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Figure 1 | BMC Bioinformatics

Figure 1

From: Unique features of apicoplast DNA gyrases from Toxoplasma gondii and Plasmodium falciparum

Figure 1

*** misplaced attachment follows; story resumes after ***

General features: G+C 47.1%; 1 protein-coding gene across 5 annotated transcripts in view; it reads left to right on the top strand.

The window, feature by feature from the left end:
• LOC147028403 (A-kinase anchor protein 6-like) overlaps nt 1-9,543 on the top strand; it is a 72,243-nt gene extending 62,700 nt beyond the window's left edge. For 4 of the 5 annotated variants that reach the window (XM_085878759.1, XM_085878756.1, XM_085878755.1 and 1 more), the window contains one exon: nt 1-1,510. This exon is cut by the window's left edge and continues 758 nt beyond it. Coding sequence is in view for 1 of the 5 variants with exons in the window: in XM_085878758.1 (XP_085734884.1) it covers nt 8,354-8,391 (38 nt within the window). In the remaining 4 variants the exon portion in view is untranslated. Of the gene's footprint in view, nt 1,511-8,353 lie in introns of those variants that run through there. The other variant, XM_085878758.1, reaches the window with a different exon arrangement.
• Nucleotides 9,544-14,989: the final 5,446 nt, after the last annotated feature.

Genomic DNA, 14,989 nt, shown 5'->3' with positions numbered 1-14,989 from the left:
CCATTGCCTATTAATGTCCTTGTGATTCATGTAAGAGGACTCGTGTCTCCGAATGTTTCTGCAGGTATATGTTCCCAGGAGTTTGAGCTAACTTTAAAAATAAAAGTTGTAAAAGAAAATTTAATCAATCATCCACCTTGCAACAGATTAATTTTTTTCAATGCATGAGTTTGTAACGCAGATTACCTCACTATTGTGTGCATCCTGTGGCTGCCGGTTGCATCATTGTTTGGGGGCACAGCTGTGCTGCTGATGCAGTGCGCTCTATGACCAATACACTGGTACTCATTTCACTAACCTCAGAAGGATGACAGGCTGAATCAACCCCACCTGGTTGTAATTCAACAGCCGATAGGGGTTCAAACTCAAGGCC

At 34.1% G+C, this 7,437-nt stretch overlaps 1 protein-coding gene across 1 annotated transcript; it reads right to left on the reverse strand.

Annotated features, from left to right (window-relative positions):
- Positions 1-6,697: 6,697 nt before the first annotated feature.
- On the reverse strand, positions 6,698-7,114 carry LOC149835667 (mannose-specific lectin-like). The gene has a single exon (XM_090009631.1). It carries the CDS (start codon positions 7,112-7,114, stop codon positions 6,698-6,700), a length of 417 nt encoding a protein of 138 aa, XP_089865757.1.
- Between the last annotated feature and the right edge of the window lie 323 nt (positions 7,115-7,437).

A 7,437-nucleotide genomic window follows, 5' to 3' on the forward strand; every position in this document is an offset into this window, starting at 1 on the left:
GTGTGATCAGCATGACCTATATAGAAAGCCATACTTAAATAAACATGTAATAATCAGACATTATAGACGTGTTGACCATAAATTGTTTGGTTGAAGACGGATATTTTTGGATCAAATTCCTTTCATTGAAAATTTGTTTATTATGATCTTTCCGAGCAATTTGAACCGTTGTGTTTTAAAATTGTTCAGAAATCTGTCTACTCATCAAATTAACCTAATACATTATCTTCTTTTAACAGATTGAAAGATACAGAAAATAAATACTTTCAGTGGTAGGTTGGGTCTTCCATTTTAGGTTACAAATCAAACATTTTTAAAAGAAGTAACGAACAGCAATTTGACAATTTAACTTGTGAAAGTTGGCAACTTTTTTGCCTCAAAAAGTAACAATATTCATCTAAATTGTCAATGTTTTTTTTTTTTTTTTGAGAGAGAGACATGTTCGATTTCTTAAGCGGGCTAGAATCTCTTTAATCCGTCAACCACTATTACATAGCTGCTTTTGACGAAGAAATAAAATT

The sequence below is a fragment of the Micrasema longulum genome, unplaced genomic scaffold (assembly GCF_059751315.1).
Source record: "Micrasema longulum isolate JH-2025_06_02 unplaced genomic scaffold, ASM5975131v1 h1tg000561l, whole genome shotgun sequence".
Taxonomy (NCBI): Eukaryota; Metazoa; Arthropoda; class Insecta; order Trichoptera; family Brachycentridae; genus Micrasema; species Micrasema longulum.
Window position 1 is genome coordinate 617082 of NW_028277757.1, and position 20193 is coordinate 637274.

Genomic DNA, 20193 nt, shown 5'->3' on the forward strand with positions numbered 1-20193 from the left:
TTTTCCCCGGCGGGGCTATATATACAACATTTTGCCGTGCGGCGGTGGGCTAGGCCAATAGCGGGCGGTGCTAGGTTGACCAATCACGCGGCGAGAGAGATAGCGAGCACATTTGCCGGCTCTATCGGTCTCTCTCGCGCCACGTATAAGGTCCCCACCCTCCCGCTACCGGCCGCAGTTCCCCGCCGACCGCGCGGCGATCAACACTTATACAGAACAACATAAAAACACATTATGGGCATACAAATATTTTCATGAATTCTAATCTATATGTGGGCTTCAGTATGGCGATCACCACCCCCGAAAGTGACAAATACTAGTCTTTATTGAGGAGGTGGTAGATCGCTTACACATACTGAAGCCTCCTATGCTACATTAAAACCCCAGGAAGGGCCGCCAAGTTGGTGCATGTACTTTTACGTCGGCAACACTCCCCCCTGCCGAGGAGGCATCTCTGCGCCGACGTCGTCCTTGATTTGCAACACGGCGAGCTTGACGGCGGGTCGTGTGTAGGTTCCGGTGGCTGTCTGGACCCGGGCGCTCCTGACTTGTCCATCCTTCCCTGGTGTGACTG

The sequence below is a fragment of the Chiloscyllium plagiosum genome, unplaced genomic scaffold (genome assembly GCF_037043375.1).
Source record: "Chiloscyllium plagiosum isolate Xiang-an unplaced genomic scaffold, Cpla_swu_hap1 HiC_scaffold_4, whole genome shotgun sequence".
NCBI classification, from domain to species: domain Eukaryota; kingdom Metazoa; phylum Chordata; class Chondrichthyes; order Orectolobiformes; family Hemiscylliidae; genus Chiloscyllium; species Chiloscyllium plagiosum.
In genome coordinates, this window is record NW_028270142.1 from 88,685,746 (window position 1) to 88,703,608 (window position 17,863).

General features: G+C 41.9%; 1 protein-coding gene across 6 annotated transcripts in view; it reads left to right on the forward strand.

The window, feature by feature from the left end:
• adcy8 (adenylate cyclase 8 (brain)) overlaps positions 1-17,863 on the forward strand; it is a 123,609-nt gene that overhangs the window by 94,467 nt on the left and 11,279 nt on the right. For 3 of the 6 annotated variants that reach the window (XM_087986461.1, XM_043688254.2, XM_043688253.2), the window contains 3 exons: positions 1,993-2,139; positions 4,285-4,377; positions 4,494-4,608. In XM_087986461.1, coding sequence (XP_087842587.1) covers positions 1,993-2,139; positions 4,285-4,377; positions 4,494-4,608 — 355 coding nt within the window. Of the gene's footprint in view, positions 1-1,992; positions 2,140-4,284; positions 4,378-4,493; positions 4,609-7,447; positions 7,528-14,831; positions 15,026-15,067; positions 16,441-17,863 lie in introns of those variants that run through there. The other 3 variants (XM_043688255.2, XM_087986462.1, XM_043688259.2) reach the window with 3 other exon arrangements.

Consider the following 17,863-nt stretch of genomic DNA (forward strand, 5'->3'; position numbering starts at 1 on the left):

Comparison of gyrase proteins and mechanism of enzyme action. (A) Domains and secondary structures predicted from amino acid sequences of GyrA and GyrB from E. coli, P. falciparum, and T. gondii GT1. Proteins are depicted at constant length regardless of their actual molecular weight. Domains were predicted by Pfam [20] and secondary structures were predicted by the SOPMA server [21]. (B) Schematic mechanism of supercoiling by DNA gyrase: (i) GyrB and GyrA dimers assemble on a piece of DNA. (ii) A protein-DNA complex is formed when the G-segment (“G”) binds to the active site of the enzyme at the DNA gate (“D”). (iii) The N-terminal regions of GyrB (shown in purple, “N”) dimerize upon ATP binding and capture the T-segment (“T”). The G segment is cleaved across both strands. This cleaved conformation is trapped by gyrase poisons such as the fluoroquinolones (FQ) and is lethal to the cell. (iv) The DNA gate is opened and the T-segment is transported into the lower cavity of the enzyme. (v) The exit gate (“E”) of the enzyme opens and the T-segment passes out. A single cycle of supercoiling is complete while two ATP are hydrolyzed.

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